How to Attain SQL Server High Availability at Minimal Cost

Regular Performance Tuning

Importance: Important
Difficulty: Easy

Used to:

  • Increase performance-related HA

Includes:

  • Regular performance monitoring

  • Regular performance tuning

  • Maintaining statistics and indexes

As mentioned earlier in this article, a poorly performing SQL Server can hinder high availability. Because of this, you must regularly monitor your SQL Server’s performance, ensuring that it is performing at its optimum capacity. If you identify hardware bottlenecks due to increasing load, then you need to plan to beef up the hardware as soon as you can.

Smart Job Management

Importance: Critical
Difficulty: Easy

Used to:

  • Increase performance-related HA

  • Increase data HA

Includes:

  • Run DBCC command to check data integrity

  • Rebuild indexes and update statistics regularly

  • Run SQL Server jobs at times that don’t interrupt user’s access to data

  • Check available disk space regularly

  • Etc.

SQL Server jobs are not only necessary for checking the integrity of your data, but they must also be scheduled in such a way as to reduce the impact on users. Not running necessary jobs, or running any job at the wrong time hurts high availability.

Check All Logs Daily

Importance: Critical
Difficulty: Easy

Used to:

  • Increase hardware HA

  • Increase OS HA

  • Increase SQL Server HA

  • Increase human error HA (security-related)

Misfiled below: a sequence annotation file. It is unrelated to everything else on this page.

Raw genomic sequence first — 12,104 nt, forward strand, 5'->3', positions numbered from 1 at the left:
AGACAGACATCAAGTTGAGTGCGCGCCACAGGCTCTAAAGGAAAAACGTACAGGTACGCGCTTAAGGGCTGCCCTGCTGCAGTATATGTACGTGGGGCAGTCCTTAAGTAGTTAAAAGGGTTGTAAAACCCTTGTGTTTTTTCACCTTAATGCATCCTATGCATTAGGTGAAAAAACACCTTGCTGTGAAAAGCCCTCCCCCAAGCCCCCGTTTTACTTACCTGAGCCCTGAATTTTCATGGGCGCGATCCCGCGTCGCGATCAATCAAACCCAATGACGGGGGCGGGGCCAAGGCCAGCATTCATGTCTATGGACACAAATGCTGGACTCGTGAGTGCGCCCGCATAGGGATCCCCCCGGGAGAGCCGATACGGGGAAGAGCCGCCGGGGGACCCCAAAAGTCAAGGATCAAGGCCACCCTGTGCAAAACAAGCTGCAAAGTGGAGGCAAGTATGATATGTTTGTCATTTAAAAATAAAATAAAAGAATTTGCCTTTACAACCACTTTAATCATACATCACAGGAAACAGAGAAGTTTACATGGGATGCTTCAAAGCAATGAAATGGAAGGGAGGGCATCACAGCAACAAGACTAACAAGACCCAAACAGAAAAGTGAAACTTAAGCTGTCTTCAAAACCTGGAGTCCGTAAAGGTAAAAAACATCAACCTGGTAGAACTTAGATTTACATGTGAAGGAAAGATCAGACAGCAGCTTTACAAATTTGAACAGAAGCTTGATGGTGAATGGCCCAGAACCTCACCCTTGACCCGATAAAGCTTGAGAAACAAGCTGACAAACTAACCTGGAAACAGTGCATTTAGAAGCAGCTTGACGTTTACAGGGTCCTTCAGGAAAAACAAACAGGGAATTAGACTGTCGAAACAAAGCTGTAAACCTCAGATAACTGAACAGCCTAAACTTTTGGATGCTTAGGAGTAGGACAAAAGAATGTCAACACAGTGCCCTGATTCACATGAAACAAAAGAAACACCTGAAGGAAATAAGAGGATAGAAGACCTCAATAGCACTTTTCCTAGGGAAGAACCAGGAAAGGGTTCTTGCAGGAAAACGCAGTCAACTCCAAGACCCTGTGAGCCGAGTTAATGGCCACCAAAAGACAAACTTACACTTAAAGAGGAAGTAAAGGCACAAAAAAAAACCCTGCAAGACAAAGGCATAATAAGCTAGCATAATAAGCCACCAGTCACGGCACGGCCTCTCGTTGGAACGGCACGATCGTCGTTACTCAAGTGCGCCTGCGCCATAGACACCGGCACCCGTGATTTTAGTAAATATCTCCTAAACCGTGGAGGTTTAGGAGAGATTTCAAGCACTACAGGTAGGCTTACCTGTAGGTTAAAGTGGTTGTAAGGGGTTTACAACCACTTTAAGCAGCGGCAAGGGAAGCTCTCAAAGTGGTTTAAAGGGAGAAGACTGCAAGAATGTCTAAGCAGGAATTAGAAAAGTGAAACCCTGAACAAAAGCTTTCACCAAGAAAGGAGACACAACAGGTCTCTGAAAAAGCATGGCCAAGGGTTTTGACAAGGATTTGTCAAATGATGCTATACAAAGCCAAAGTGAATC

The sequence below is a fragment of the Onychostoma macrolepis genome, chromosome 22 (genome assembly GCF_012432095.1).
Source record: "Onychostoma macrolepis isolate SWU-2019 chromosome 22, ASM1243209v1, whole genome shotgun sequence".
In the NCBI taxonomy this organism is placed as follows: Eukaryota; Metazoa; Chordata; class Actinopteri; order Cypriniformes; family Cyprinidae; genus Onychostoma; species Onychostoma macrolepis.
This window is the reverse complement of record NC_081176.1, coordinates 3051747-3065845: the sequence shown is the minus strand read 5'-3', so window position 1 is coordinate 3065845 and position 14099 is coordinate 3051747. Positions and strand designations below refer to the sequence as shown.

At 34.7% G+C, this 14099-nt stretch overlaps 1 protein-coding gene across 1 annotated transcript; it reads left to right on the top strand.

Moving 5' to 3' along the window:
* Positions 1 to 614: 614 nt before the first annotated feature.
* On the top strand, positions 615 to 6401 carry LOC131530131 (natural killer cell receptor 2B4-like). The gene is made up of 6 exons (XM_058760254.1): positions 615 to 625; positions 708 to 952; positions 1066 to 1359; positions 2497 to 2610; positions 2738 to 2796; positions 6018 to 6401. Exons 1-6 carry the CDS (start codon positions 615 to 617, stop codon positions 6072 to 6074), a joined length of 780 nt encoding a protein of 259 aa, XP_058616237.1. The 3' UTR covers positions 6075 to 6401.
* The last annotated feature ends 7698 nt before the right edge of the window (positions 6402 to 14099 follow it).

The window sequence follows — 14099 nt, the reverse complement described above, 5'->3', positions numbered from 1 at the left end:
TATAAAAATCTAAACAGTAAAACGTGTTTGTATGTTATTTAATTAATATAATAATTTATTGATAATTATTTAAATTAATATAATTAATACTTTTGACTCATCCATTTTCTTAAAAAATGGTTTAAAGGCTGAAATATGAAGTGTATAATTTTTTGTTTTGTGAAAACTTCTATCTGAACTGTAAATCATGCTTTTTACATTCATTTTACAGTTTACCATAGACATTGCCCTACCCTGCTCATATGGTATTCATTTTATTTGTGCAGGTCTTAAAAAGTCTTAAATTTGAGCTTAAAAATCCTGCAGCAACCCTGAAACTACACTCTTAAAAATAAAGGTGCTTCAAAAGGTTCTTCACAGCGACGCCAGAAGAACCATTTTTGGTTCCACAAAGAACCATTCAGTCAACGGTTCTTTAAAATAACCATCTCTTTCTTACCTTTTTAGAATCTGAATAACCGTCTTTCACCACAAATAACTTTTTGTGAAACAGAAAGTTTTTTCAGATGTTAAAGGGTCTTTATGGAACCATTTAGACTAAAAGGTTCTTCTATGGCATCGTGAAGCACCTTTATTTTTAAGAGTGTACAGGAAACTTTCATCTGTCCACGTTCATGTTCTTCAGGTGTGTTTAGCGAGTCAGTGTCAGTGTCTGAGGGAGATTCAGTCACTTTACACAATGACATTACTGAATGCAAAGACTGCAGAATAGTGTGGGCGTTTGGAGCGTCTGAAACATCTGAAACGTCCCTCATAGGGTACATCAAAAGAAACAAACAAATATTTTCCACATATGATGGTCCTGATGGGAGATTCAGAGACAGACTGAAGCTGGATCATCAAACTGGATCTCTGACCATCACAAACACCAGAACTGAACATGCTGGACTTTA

Includes:

  • OS Logs

  • SQL Server Logs

While most logs have a lot of unnecessary information, they often include useful nuggets of information that can help you prevent future problems. Because of this, you need to take a regular look at them. You can do this manually, or you can use a third-party tool to monitor the logs for you, only alerting you to critical problems.

Check Disk Space Daily

Importance: Critical
Difficulty: Easy

Used to:

  • Increase hardware HA

When SQL Server runs out of disk space, it can fail. Because of this, you need to daily check on how much empty space you have. As a rule of thumb, you want to have at least 20% free space. If you don’t, performance will be hurt and you further risk running out of space due to unexpected factors, such as a suddenly growing tempdb or log file. You can check this manually, or use third-party software.

Use Well-Designed Applications

Importance: Important
Difficulty: Varies

If You Write the Apps:

  • Write well-designed, well-tested code. Bad code can crash OS, SQL Server, or even hardware.

  • Applications should not be hard-coded for specific versions of SQL Server, server name, instance names, IP addresses, etc.

  • Put all user objects in user databases

  • Use fully-qualified names for all objects

  • Reuse database connections

If you don’t write the apps, you don’t have much control on how the affect SQL Server high availability. But if your company does write them, write them with high availability in mind.

Continues…



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